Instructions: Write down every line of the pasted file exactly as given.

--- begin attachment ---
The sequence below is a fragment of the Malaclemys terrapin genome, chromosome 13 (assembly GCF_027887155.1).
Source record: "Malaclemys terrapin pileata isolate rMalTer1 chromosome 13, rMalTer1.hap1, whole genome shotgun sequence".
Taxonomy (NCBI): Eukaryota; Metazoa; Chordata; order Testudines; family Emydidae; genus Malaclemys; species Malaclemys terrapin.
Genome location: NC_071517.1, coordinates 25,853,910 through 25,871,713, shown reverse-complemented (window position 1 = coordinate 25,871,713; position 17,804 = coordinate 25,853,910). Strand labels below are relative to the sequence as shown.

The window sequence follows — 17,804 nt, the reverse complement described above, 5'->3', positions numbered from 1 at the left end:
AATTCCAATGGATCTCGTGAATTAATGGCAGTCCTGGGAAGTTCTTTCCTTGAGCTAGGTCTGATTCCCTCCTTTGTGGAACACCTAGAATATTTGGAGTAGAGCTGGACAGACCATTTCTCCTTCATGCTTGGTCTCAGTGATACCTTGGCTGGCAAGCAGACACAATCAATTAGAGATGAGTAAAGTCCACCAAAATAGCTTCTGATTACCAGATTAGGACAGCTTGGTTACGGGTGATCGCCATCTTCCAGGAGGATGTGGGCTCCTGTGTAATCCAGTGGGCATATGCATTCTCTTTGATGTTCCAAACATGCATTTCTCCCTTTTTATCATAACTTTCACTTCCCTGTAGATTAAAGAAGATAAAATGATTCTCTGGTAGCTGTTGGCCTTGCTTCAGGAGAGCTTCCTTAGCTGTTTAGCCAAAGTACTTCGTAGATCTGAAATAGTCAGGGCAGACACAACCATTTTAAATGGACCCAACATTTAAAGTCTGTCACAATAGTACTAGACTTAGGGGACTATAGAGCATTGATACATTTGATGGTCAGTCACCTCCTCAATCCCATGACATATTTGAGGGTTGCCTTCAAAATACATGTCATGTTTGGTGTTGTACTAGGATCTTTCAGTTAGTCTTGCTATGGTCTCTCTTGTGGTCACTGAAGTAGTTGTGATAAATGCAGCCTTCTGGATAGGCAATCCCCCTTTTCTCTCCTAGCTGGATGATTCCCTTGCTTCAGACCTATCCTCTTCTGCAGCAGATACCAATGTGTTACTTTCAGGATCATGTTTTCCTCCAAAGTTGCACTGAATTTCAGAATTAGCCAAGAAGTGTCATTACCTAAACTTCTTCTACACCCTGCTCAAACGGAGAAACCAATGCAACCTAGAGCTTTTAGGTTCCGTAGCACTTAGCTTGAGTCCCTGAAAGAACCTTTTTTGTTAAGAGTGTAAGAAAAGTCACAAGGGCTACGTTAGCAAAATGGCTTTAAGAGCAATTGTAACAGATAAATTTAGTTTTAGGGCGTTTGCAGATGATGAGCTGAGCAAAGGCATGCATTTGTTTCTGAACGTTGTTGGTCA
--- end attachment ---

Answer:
The sequence below is a fragment of the Malaclemys terrapin genome, chromosome 13 (assembly GCF_027887155.1).
Source record: "Malaclemys terrapin pileata isolate rMalTer1 chromosome 13, rMalTer1.hap1, whole genome shotgun sequence".
Taxonomy (NCBI): Eukaryota; Metazoa; Chordata; order Testudines; family Emydidae; genus Malaclemys; species Malaclemys terrapin.
Genome location: NC_071517.1, coordinates 25,853,910 through 25,871,713, shown reverse-complemented (window position 1 = coordinate 25,871,713; position 17,804 = coordinate 25,853,910). Strand labels below are relative to the sequence as shown.

The window sequence follows — 17,804 nt, the reverse complement described above, 5'->3', positions numbered from 1 at the left end:
AATTCCAATGGATCTCGTGAATTAATGGCAGTCCTGGGAAGTTCTTTCCTTGAGCTAGGTCTGATTCCCTCCTTTGTGGAACACCTAGAATATTTGGAGTAGAGCTGGACAGACCATTTCTCCTTCATGCTTGGTCTCAGTGATACCTTGGCTGGCAAGCAGACACAATCAATTAGAGATGAGTAAAGTCCACCAAAATAGCTTCTGATTACCAGATTAGGACAGCTTGGTTACGGGTGATCGCCATCTTCCAGGAGGATGTGGGCTCCTGTGTAATCCAGTGGGCATATGCATTCTCTTTGATGTTCCAAACATGCATTTCTCCCTTTTTATCATAACTTTCACTTCCCTGTAGATTAAAGAAGATAAAATGATTCTCTGGTAGCTGTTGGCCTTGCTTCAGGAGAGCTTCCTTAGCTGTTTAGCCAAAGTACTTCGTAGATCTGAAATAGTCAGGGCAGACACAACCATTTTAAATGGACCCAACATTTAAAGTCTGTCACAATAGTACTAGACTTAGGGGACTATAGAGCATTGATACATTTGATGGTCAGTCACCTCCTCAATCCCATGACATATTTGAGGGTTGCCTTCAAAATACATGTCATGTTTGGTGTTGTACTAGGATCTTTCAGTTAGTCTTGCTATGGTCTCTCTTGTGGTCACTGAAGTAGTTGTGATAAATGCAGCCTTCTGGATAGGCAATCCCCCTTTTCTCTCCTAGCTGGATGATTCCCTTGCTTCAGACCTATCCTCTTCTGCAGCAGATACCAATGTGTTACTTTCAGGATCATGTTTTCCTCCAAAGTTGCACTGAATTTCAGAATTAGCCAAGAAGTGTCATTACCTAAACTTCTTCTACACCCTGCTCAAACGGAGAAACCAATGCAACCTAGAGCTTTTAGGTTCCGTAGCACTTAGCTTGAGTCCCTGAAAGAACCTTTTTTGTTAAGAGTGTAAGAAAAGTCACAAGGGCTACGTTAGCAAAATGGCTTTAAGAGCAATTGTAACAGATAAATTTAGTTTTAGGGCGTTTGCAGATGATGAGCTGAGCAAAGGCATGCATTTGTTTCTGAACGTTGTTGGTCA